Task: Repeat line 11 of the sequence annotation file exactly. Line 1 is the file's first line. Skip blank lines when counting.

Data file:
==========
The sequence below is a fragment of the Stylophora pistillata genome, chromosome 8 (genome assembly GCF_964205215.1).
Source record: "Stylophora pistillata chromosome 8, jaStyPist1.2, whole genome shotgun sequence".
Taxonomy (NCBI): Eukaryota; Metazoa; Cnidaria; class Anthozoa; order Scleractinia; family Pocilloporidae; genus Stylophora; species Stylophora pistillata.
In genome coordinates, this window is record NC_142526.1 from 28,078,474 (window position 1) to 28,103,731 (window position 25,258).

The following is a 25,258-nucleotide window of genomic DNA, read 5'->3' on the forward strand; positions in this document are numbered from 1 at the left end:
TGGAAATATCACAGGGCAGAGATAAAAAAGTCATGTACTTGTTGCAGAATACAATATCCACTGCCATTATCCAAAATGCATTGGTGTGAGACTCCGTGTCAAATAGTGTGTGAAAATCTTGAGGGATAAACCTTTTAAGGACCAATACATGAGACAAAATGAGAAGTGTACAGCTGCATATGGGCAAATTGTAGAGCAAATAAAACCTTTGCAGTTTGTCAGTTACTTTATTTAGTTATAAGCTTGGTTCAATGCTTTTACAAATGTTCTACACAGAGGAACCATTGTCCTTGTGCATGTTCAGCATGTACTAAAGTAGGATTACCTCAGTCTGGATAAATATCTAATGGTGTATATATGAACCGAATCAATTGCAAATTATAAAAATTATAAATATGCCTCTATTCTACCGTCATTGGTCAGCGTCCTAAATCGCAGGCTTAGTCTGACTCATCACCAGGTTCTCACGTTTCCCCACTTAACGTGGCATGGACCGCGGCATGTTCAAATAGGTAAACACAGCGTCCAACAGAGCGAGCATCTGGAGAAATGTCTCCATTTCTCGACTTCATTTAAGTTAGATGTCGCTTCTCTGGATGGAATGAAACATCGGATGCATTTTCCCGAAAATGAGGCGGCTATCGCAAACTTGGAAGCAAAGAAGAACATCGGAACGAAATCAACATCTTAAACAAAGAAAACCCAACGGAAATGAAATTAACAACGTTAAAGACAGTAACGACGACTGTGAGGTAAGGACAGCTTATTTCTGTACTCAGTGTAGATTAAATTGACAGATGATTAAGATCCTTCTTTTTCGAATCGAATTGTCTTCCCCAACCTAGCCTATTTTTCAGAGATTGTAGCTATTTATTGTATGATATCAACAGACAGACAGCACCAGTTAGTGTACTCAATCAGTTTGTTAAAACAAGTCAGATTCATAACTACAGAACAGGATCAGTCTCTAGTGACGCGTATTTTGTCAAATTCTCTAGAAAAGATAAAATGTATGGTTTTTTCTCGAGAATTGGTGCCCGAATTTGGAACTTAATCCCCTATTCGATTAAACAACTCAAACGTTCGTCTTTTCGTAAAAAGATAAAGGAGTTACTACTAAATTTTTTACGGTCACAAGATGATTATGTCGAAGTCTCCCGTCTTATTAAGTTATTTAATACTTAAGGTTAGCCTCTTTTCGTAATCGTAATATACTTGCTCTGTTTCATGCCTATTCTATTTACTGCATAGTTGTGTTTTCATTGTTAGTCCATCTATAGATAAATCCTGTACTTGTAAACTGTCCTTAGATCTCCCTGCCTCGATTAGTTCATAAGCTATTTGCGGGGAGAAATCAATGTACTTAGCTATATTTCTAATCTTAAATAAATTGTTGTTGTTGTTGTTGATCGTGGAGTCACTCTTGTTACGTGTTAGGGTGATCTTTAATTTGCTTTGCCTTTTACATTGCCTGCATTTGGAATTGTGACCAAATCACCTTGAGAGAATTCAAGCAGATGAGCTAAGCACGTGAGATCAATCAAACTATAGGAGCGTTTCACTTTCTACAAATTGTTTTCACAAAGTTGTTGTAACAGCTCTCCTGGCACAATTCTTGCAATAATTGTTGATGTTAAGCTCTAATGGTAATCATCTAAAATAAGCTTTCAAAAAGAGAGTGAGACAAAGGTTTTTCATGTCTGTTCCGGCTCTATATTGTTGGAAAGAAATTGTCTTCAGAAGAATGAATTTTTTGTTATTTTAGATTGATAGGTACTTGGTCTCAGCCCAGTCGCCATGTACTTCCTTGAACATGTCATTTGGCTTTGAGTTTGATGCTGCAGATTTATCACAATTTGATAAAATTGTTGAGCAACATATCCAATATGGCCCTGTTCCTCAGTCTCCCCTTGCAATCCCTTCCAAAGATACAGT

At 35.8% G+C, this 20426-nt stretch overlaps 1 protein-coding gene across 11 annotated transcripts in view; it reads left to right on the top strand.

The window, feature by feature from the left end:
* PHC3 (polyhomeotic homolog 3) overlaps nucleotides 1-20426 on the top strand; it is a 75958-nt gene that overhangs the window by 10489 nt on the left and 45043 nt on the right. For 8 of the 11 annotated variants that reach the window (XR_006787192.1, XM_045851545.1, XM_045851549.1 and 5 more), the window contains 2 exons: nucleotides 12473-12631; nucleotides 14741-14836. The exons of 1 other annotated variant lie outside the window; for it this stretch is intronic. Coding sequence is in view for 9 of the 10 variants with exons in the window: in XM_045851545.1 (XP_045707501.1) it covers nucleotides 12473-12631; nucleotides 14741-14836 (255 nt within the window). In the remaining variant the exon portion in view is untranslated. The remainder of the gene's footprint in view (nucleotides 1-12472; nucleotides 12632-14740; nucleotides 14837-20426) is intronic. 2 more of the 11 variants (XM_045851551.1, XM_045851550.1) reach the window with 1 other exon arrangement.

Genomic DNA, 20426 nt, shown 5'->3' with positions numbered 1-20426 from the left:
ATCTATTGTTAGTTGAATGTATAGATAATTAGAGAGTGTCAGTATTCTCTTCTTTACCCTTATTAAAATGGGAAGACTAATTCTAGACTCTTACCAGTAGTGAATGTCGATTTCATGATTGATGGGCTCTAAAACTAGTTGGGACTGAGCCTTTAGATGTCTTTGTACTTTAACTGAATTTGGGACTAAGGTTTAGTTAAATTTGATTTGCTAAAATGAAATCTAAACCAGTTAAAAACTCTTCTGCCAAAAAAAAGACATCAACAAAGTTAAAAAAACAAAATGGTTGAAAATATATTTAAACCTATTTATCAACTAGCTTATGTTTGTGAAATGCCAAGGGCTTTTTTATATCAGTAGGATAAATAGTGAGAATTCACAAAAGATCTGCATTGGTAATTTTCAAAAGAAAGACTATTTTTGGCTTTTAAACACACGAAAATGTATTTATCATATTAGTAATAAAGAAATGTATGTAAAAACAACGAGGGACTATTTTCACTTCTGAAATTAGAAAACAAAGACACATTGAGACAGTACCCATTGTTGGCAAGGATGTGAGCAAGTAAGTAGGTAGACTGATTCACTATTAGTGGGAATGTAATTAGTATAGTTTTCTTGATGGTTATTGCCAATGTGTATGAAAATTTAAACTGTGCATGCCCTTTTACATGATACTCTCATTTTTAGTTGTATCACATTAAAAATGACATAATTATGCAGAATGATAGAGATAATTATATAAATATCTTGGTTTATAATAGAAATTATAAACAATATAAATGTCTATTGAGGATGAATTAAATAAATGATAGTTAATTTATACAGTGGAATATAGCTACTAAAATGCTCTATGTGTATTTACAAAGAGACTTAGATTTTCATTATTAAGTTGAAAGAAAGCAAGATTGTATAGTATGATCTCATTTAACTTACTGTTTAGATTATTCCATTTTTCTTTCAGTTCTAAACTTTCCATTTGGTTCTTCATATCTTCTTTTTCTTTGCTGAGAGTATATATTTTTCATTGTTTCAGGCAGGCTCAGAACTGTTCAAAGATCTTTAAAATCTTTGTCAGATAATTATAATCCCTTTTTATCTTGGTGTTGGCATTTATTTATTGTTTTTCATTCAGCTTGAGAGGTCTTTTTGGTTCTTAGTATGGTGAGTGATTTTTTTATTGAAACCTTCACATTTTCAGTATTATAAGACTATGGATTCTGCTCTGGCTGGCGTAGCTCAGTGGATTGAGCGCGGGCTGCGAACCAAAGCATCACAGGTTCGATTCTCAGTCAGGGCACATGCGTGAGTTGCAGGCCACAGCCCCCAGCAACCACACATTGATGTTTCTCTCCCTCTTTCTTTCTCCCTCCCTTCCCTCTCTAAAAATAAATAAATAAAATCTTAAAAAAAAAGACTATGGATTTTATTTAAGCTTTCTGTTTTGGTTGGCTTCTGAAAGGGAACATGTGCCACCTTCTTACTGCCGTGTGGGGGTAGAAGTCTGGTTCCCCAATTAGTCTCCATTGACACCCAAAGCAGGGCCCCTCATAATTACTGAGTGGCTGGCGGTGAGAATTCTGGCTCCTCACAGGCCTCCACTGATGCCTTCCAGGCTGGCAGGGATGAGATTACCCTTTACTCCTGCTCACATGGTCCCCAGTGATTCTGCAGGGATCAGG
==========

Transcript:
ATCTATTGTTAGTTGAATGTATAGATAATTAGAGAGTGTCAGTATTCTCTTCTTTACCCTTATTAAAATGGGAAGACTAATTCTAGACTCTTACCAGTAGTGAATGTCGATTTCATGATTGATGGGCTCTAAAACTAGTTGGGACTGAGCCTTTAGATGTCTTTGTACTTTAACTGAATTTGGGACTAAGGTTTAGTTAAATTTGATTTGCTAAAATGAAATCTAAACCAGTTAAAAACTCTTCTGCCAAAAAAAAGACATCAACAAAGTTAAAAAAACAAAATGGTTGAAAATATATTTAAACCTATTTATCAACTAGCTTATGTTTGTGAAATGCCAAGGGCTTTTTTATATCAGTAGGATAAATAGTGAGAATTCACAAAAGATCTGCATTGGTAATTTTCAAAAGAAAGACTATTTTTGGCTTTTAAACACACGAAAATGTATTTATCATATTAGTAATAAAGAAATGTATGTAAAAACAACGAGGGACTATTTTCACTTCTGAAATTAGAAAACAAAGACACATTGAGACAGTACCCATTGTTGGCAAGGATGTGAGCAAGTAAGTAGGTAGACTGATTCACTATTAGTGGGAATGTAATTAGTATAGTTTTCTTGATGGTTATTGCCAATGTGTATGAAAATTTAAACTGTGCATGCCCTTTTACATGATACTCTCATTTTTAGTTGTATCACATTAAAAATGACATAATTATGCAGAATGATAGAGATAATTATATAAATATCTTGGTTTATAATAGAAATTATAAACAATATAAATGTCTATTGAGGATGAATTAAATAAATGATAGTTAATTTATACAGTGGAATATAGCTACTAAAATGCTCTATGTGTATTTACAAAGAGACTTAGATTTTCATTATTAAGTTGAAAGAAAGCAAGATTGTATAGTATGATCTCATTTAACTTACTGTTTAGATTATTCCATTTTTCTTTCAGTTCTAAACTTTCCATTTGGTTCTTCATATCTTCTTTTTCTTTGCTGAGAGTATATATTTTTCATTGTTTCAGGCAGGCTCAGAACTGTTCAAAGATCTTTAAAATCTTTGTCAGATAATTATAATCCCTTTTTATCTTGGTGTTGGCATTTATTTATTGTTTTTCATTCAGCTTGAGAGGTCTTTTTGGTTCTTAGTATGGTGAGTGATTTTTTTATTGAAACCTTCACATTTTCAGTATTATAAGACTATGGATTCTGCTCTGGCTGGCGTAGCTCAGTGGATTGAGCGCGGGCTGCGAACCAAAGCATCACAGGTTCGATTCTCAGTCAGGGCACATGCGTGAGTTGCAGGCCACAGCCCCCAGCAACCACACATTGATGTTTCTCTCCCTCTTTCTTTCTCCCTCCCTTCCCTCTCTAAAAATAAATAAATAAAATCTTAAAAAAAAAGACTATGGATTTTATTTAAGCTTTCTGTTTTGGTTGGCTTCTGAAAGGGAACATGTGCCACCTTCTTACTGCCGTGTGGGGGTAGAAGTCTGGTTCCCCAATTAGTCTCCATTGACACCCAAAGCAGGGCCCCTCATAATTACTGAGTGGCTGGCGGTGAGAATTCTGGCTCCTCACAGGCCTCCACTGATGCCTTCCAGGCTGGCAGGGATGAGATTACCCTTTACTCCTGCTCACATGGTCCCCAGTGATTCTGCAGGGATCAGG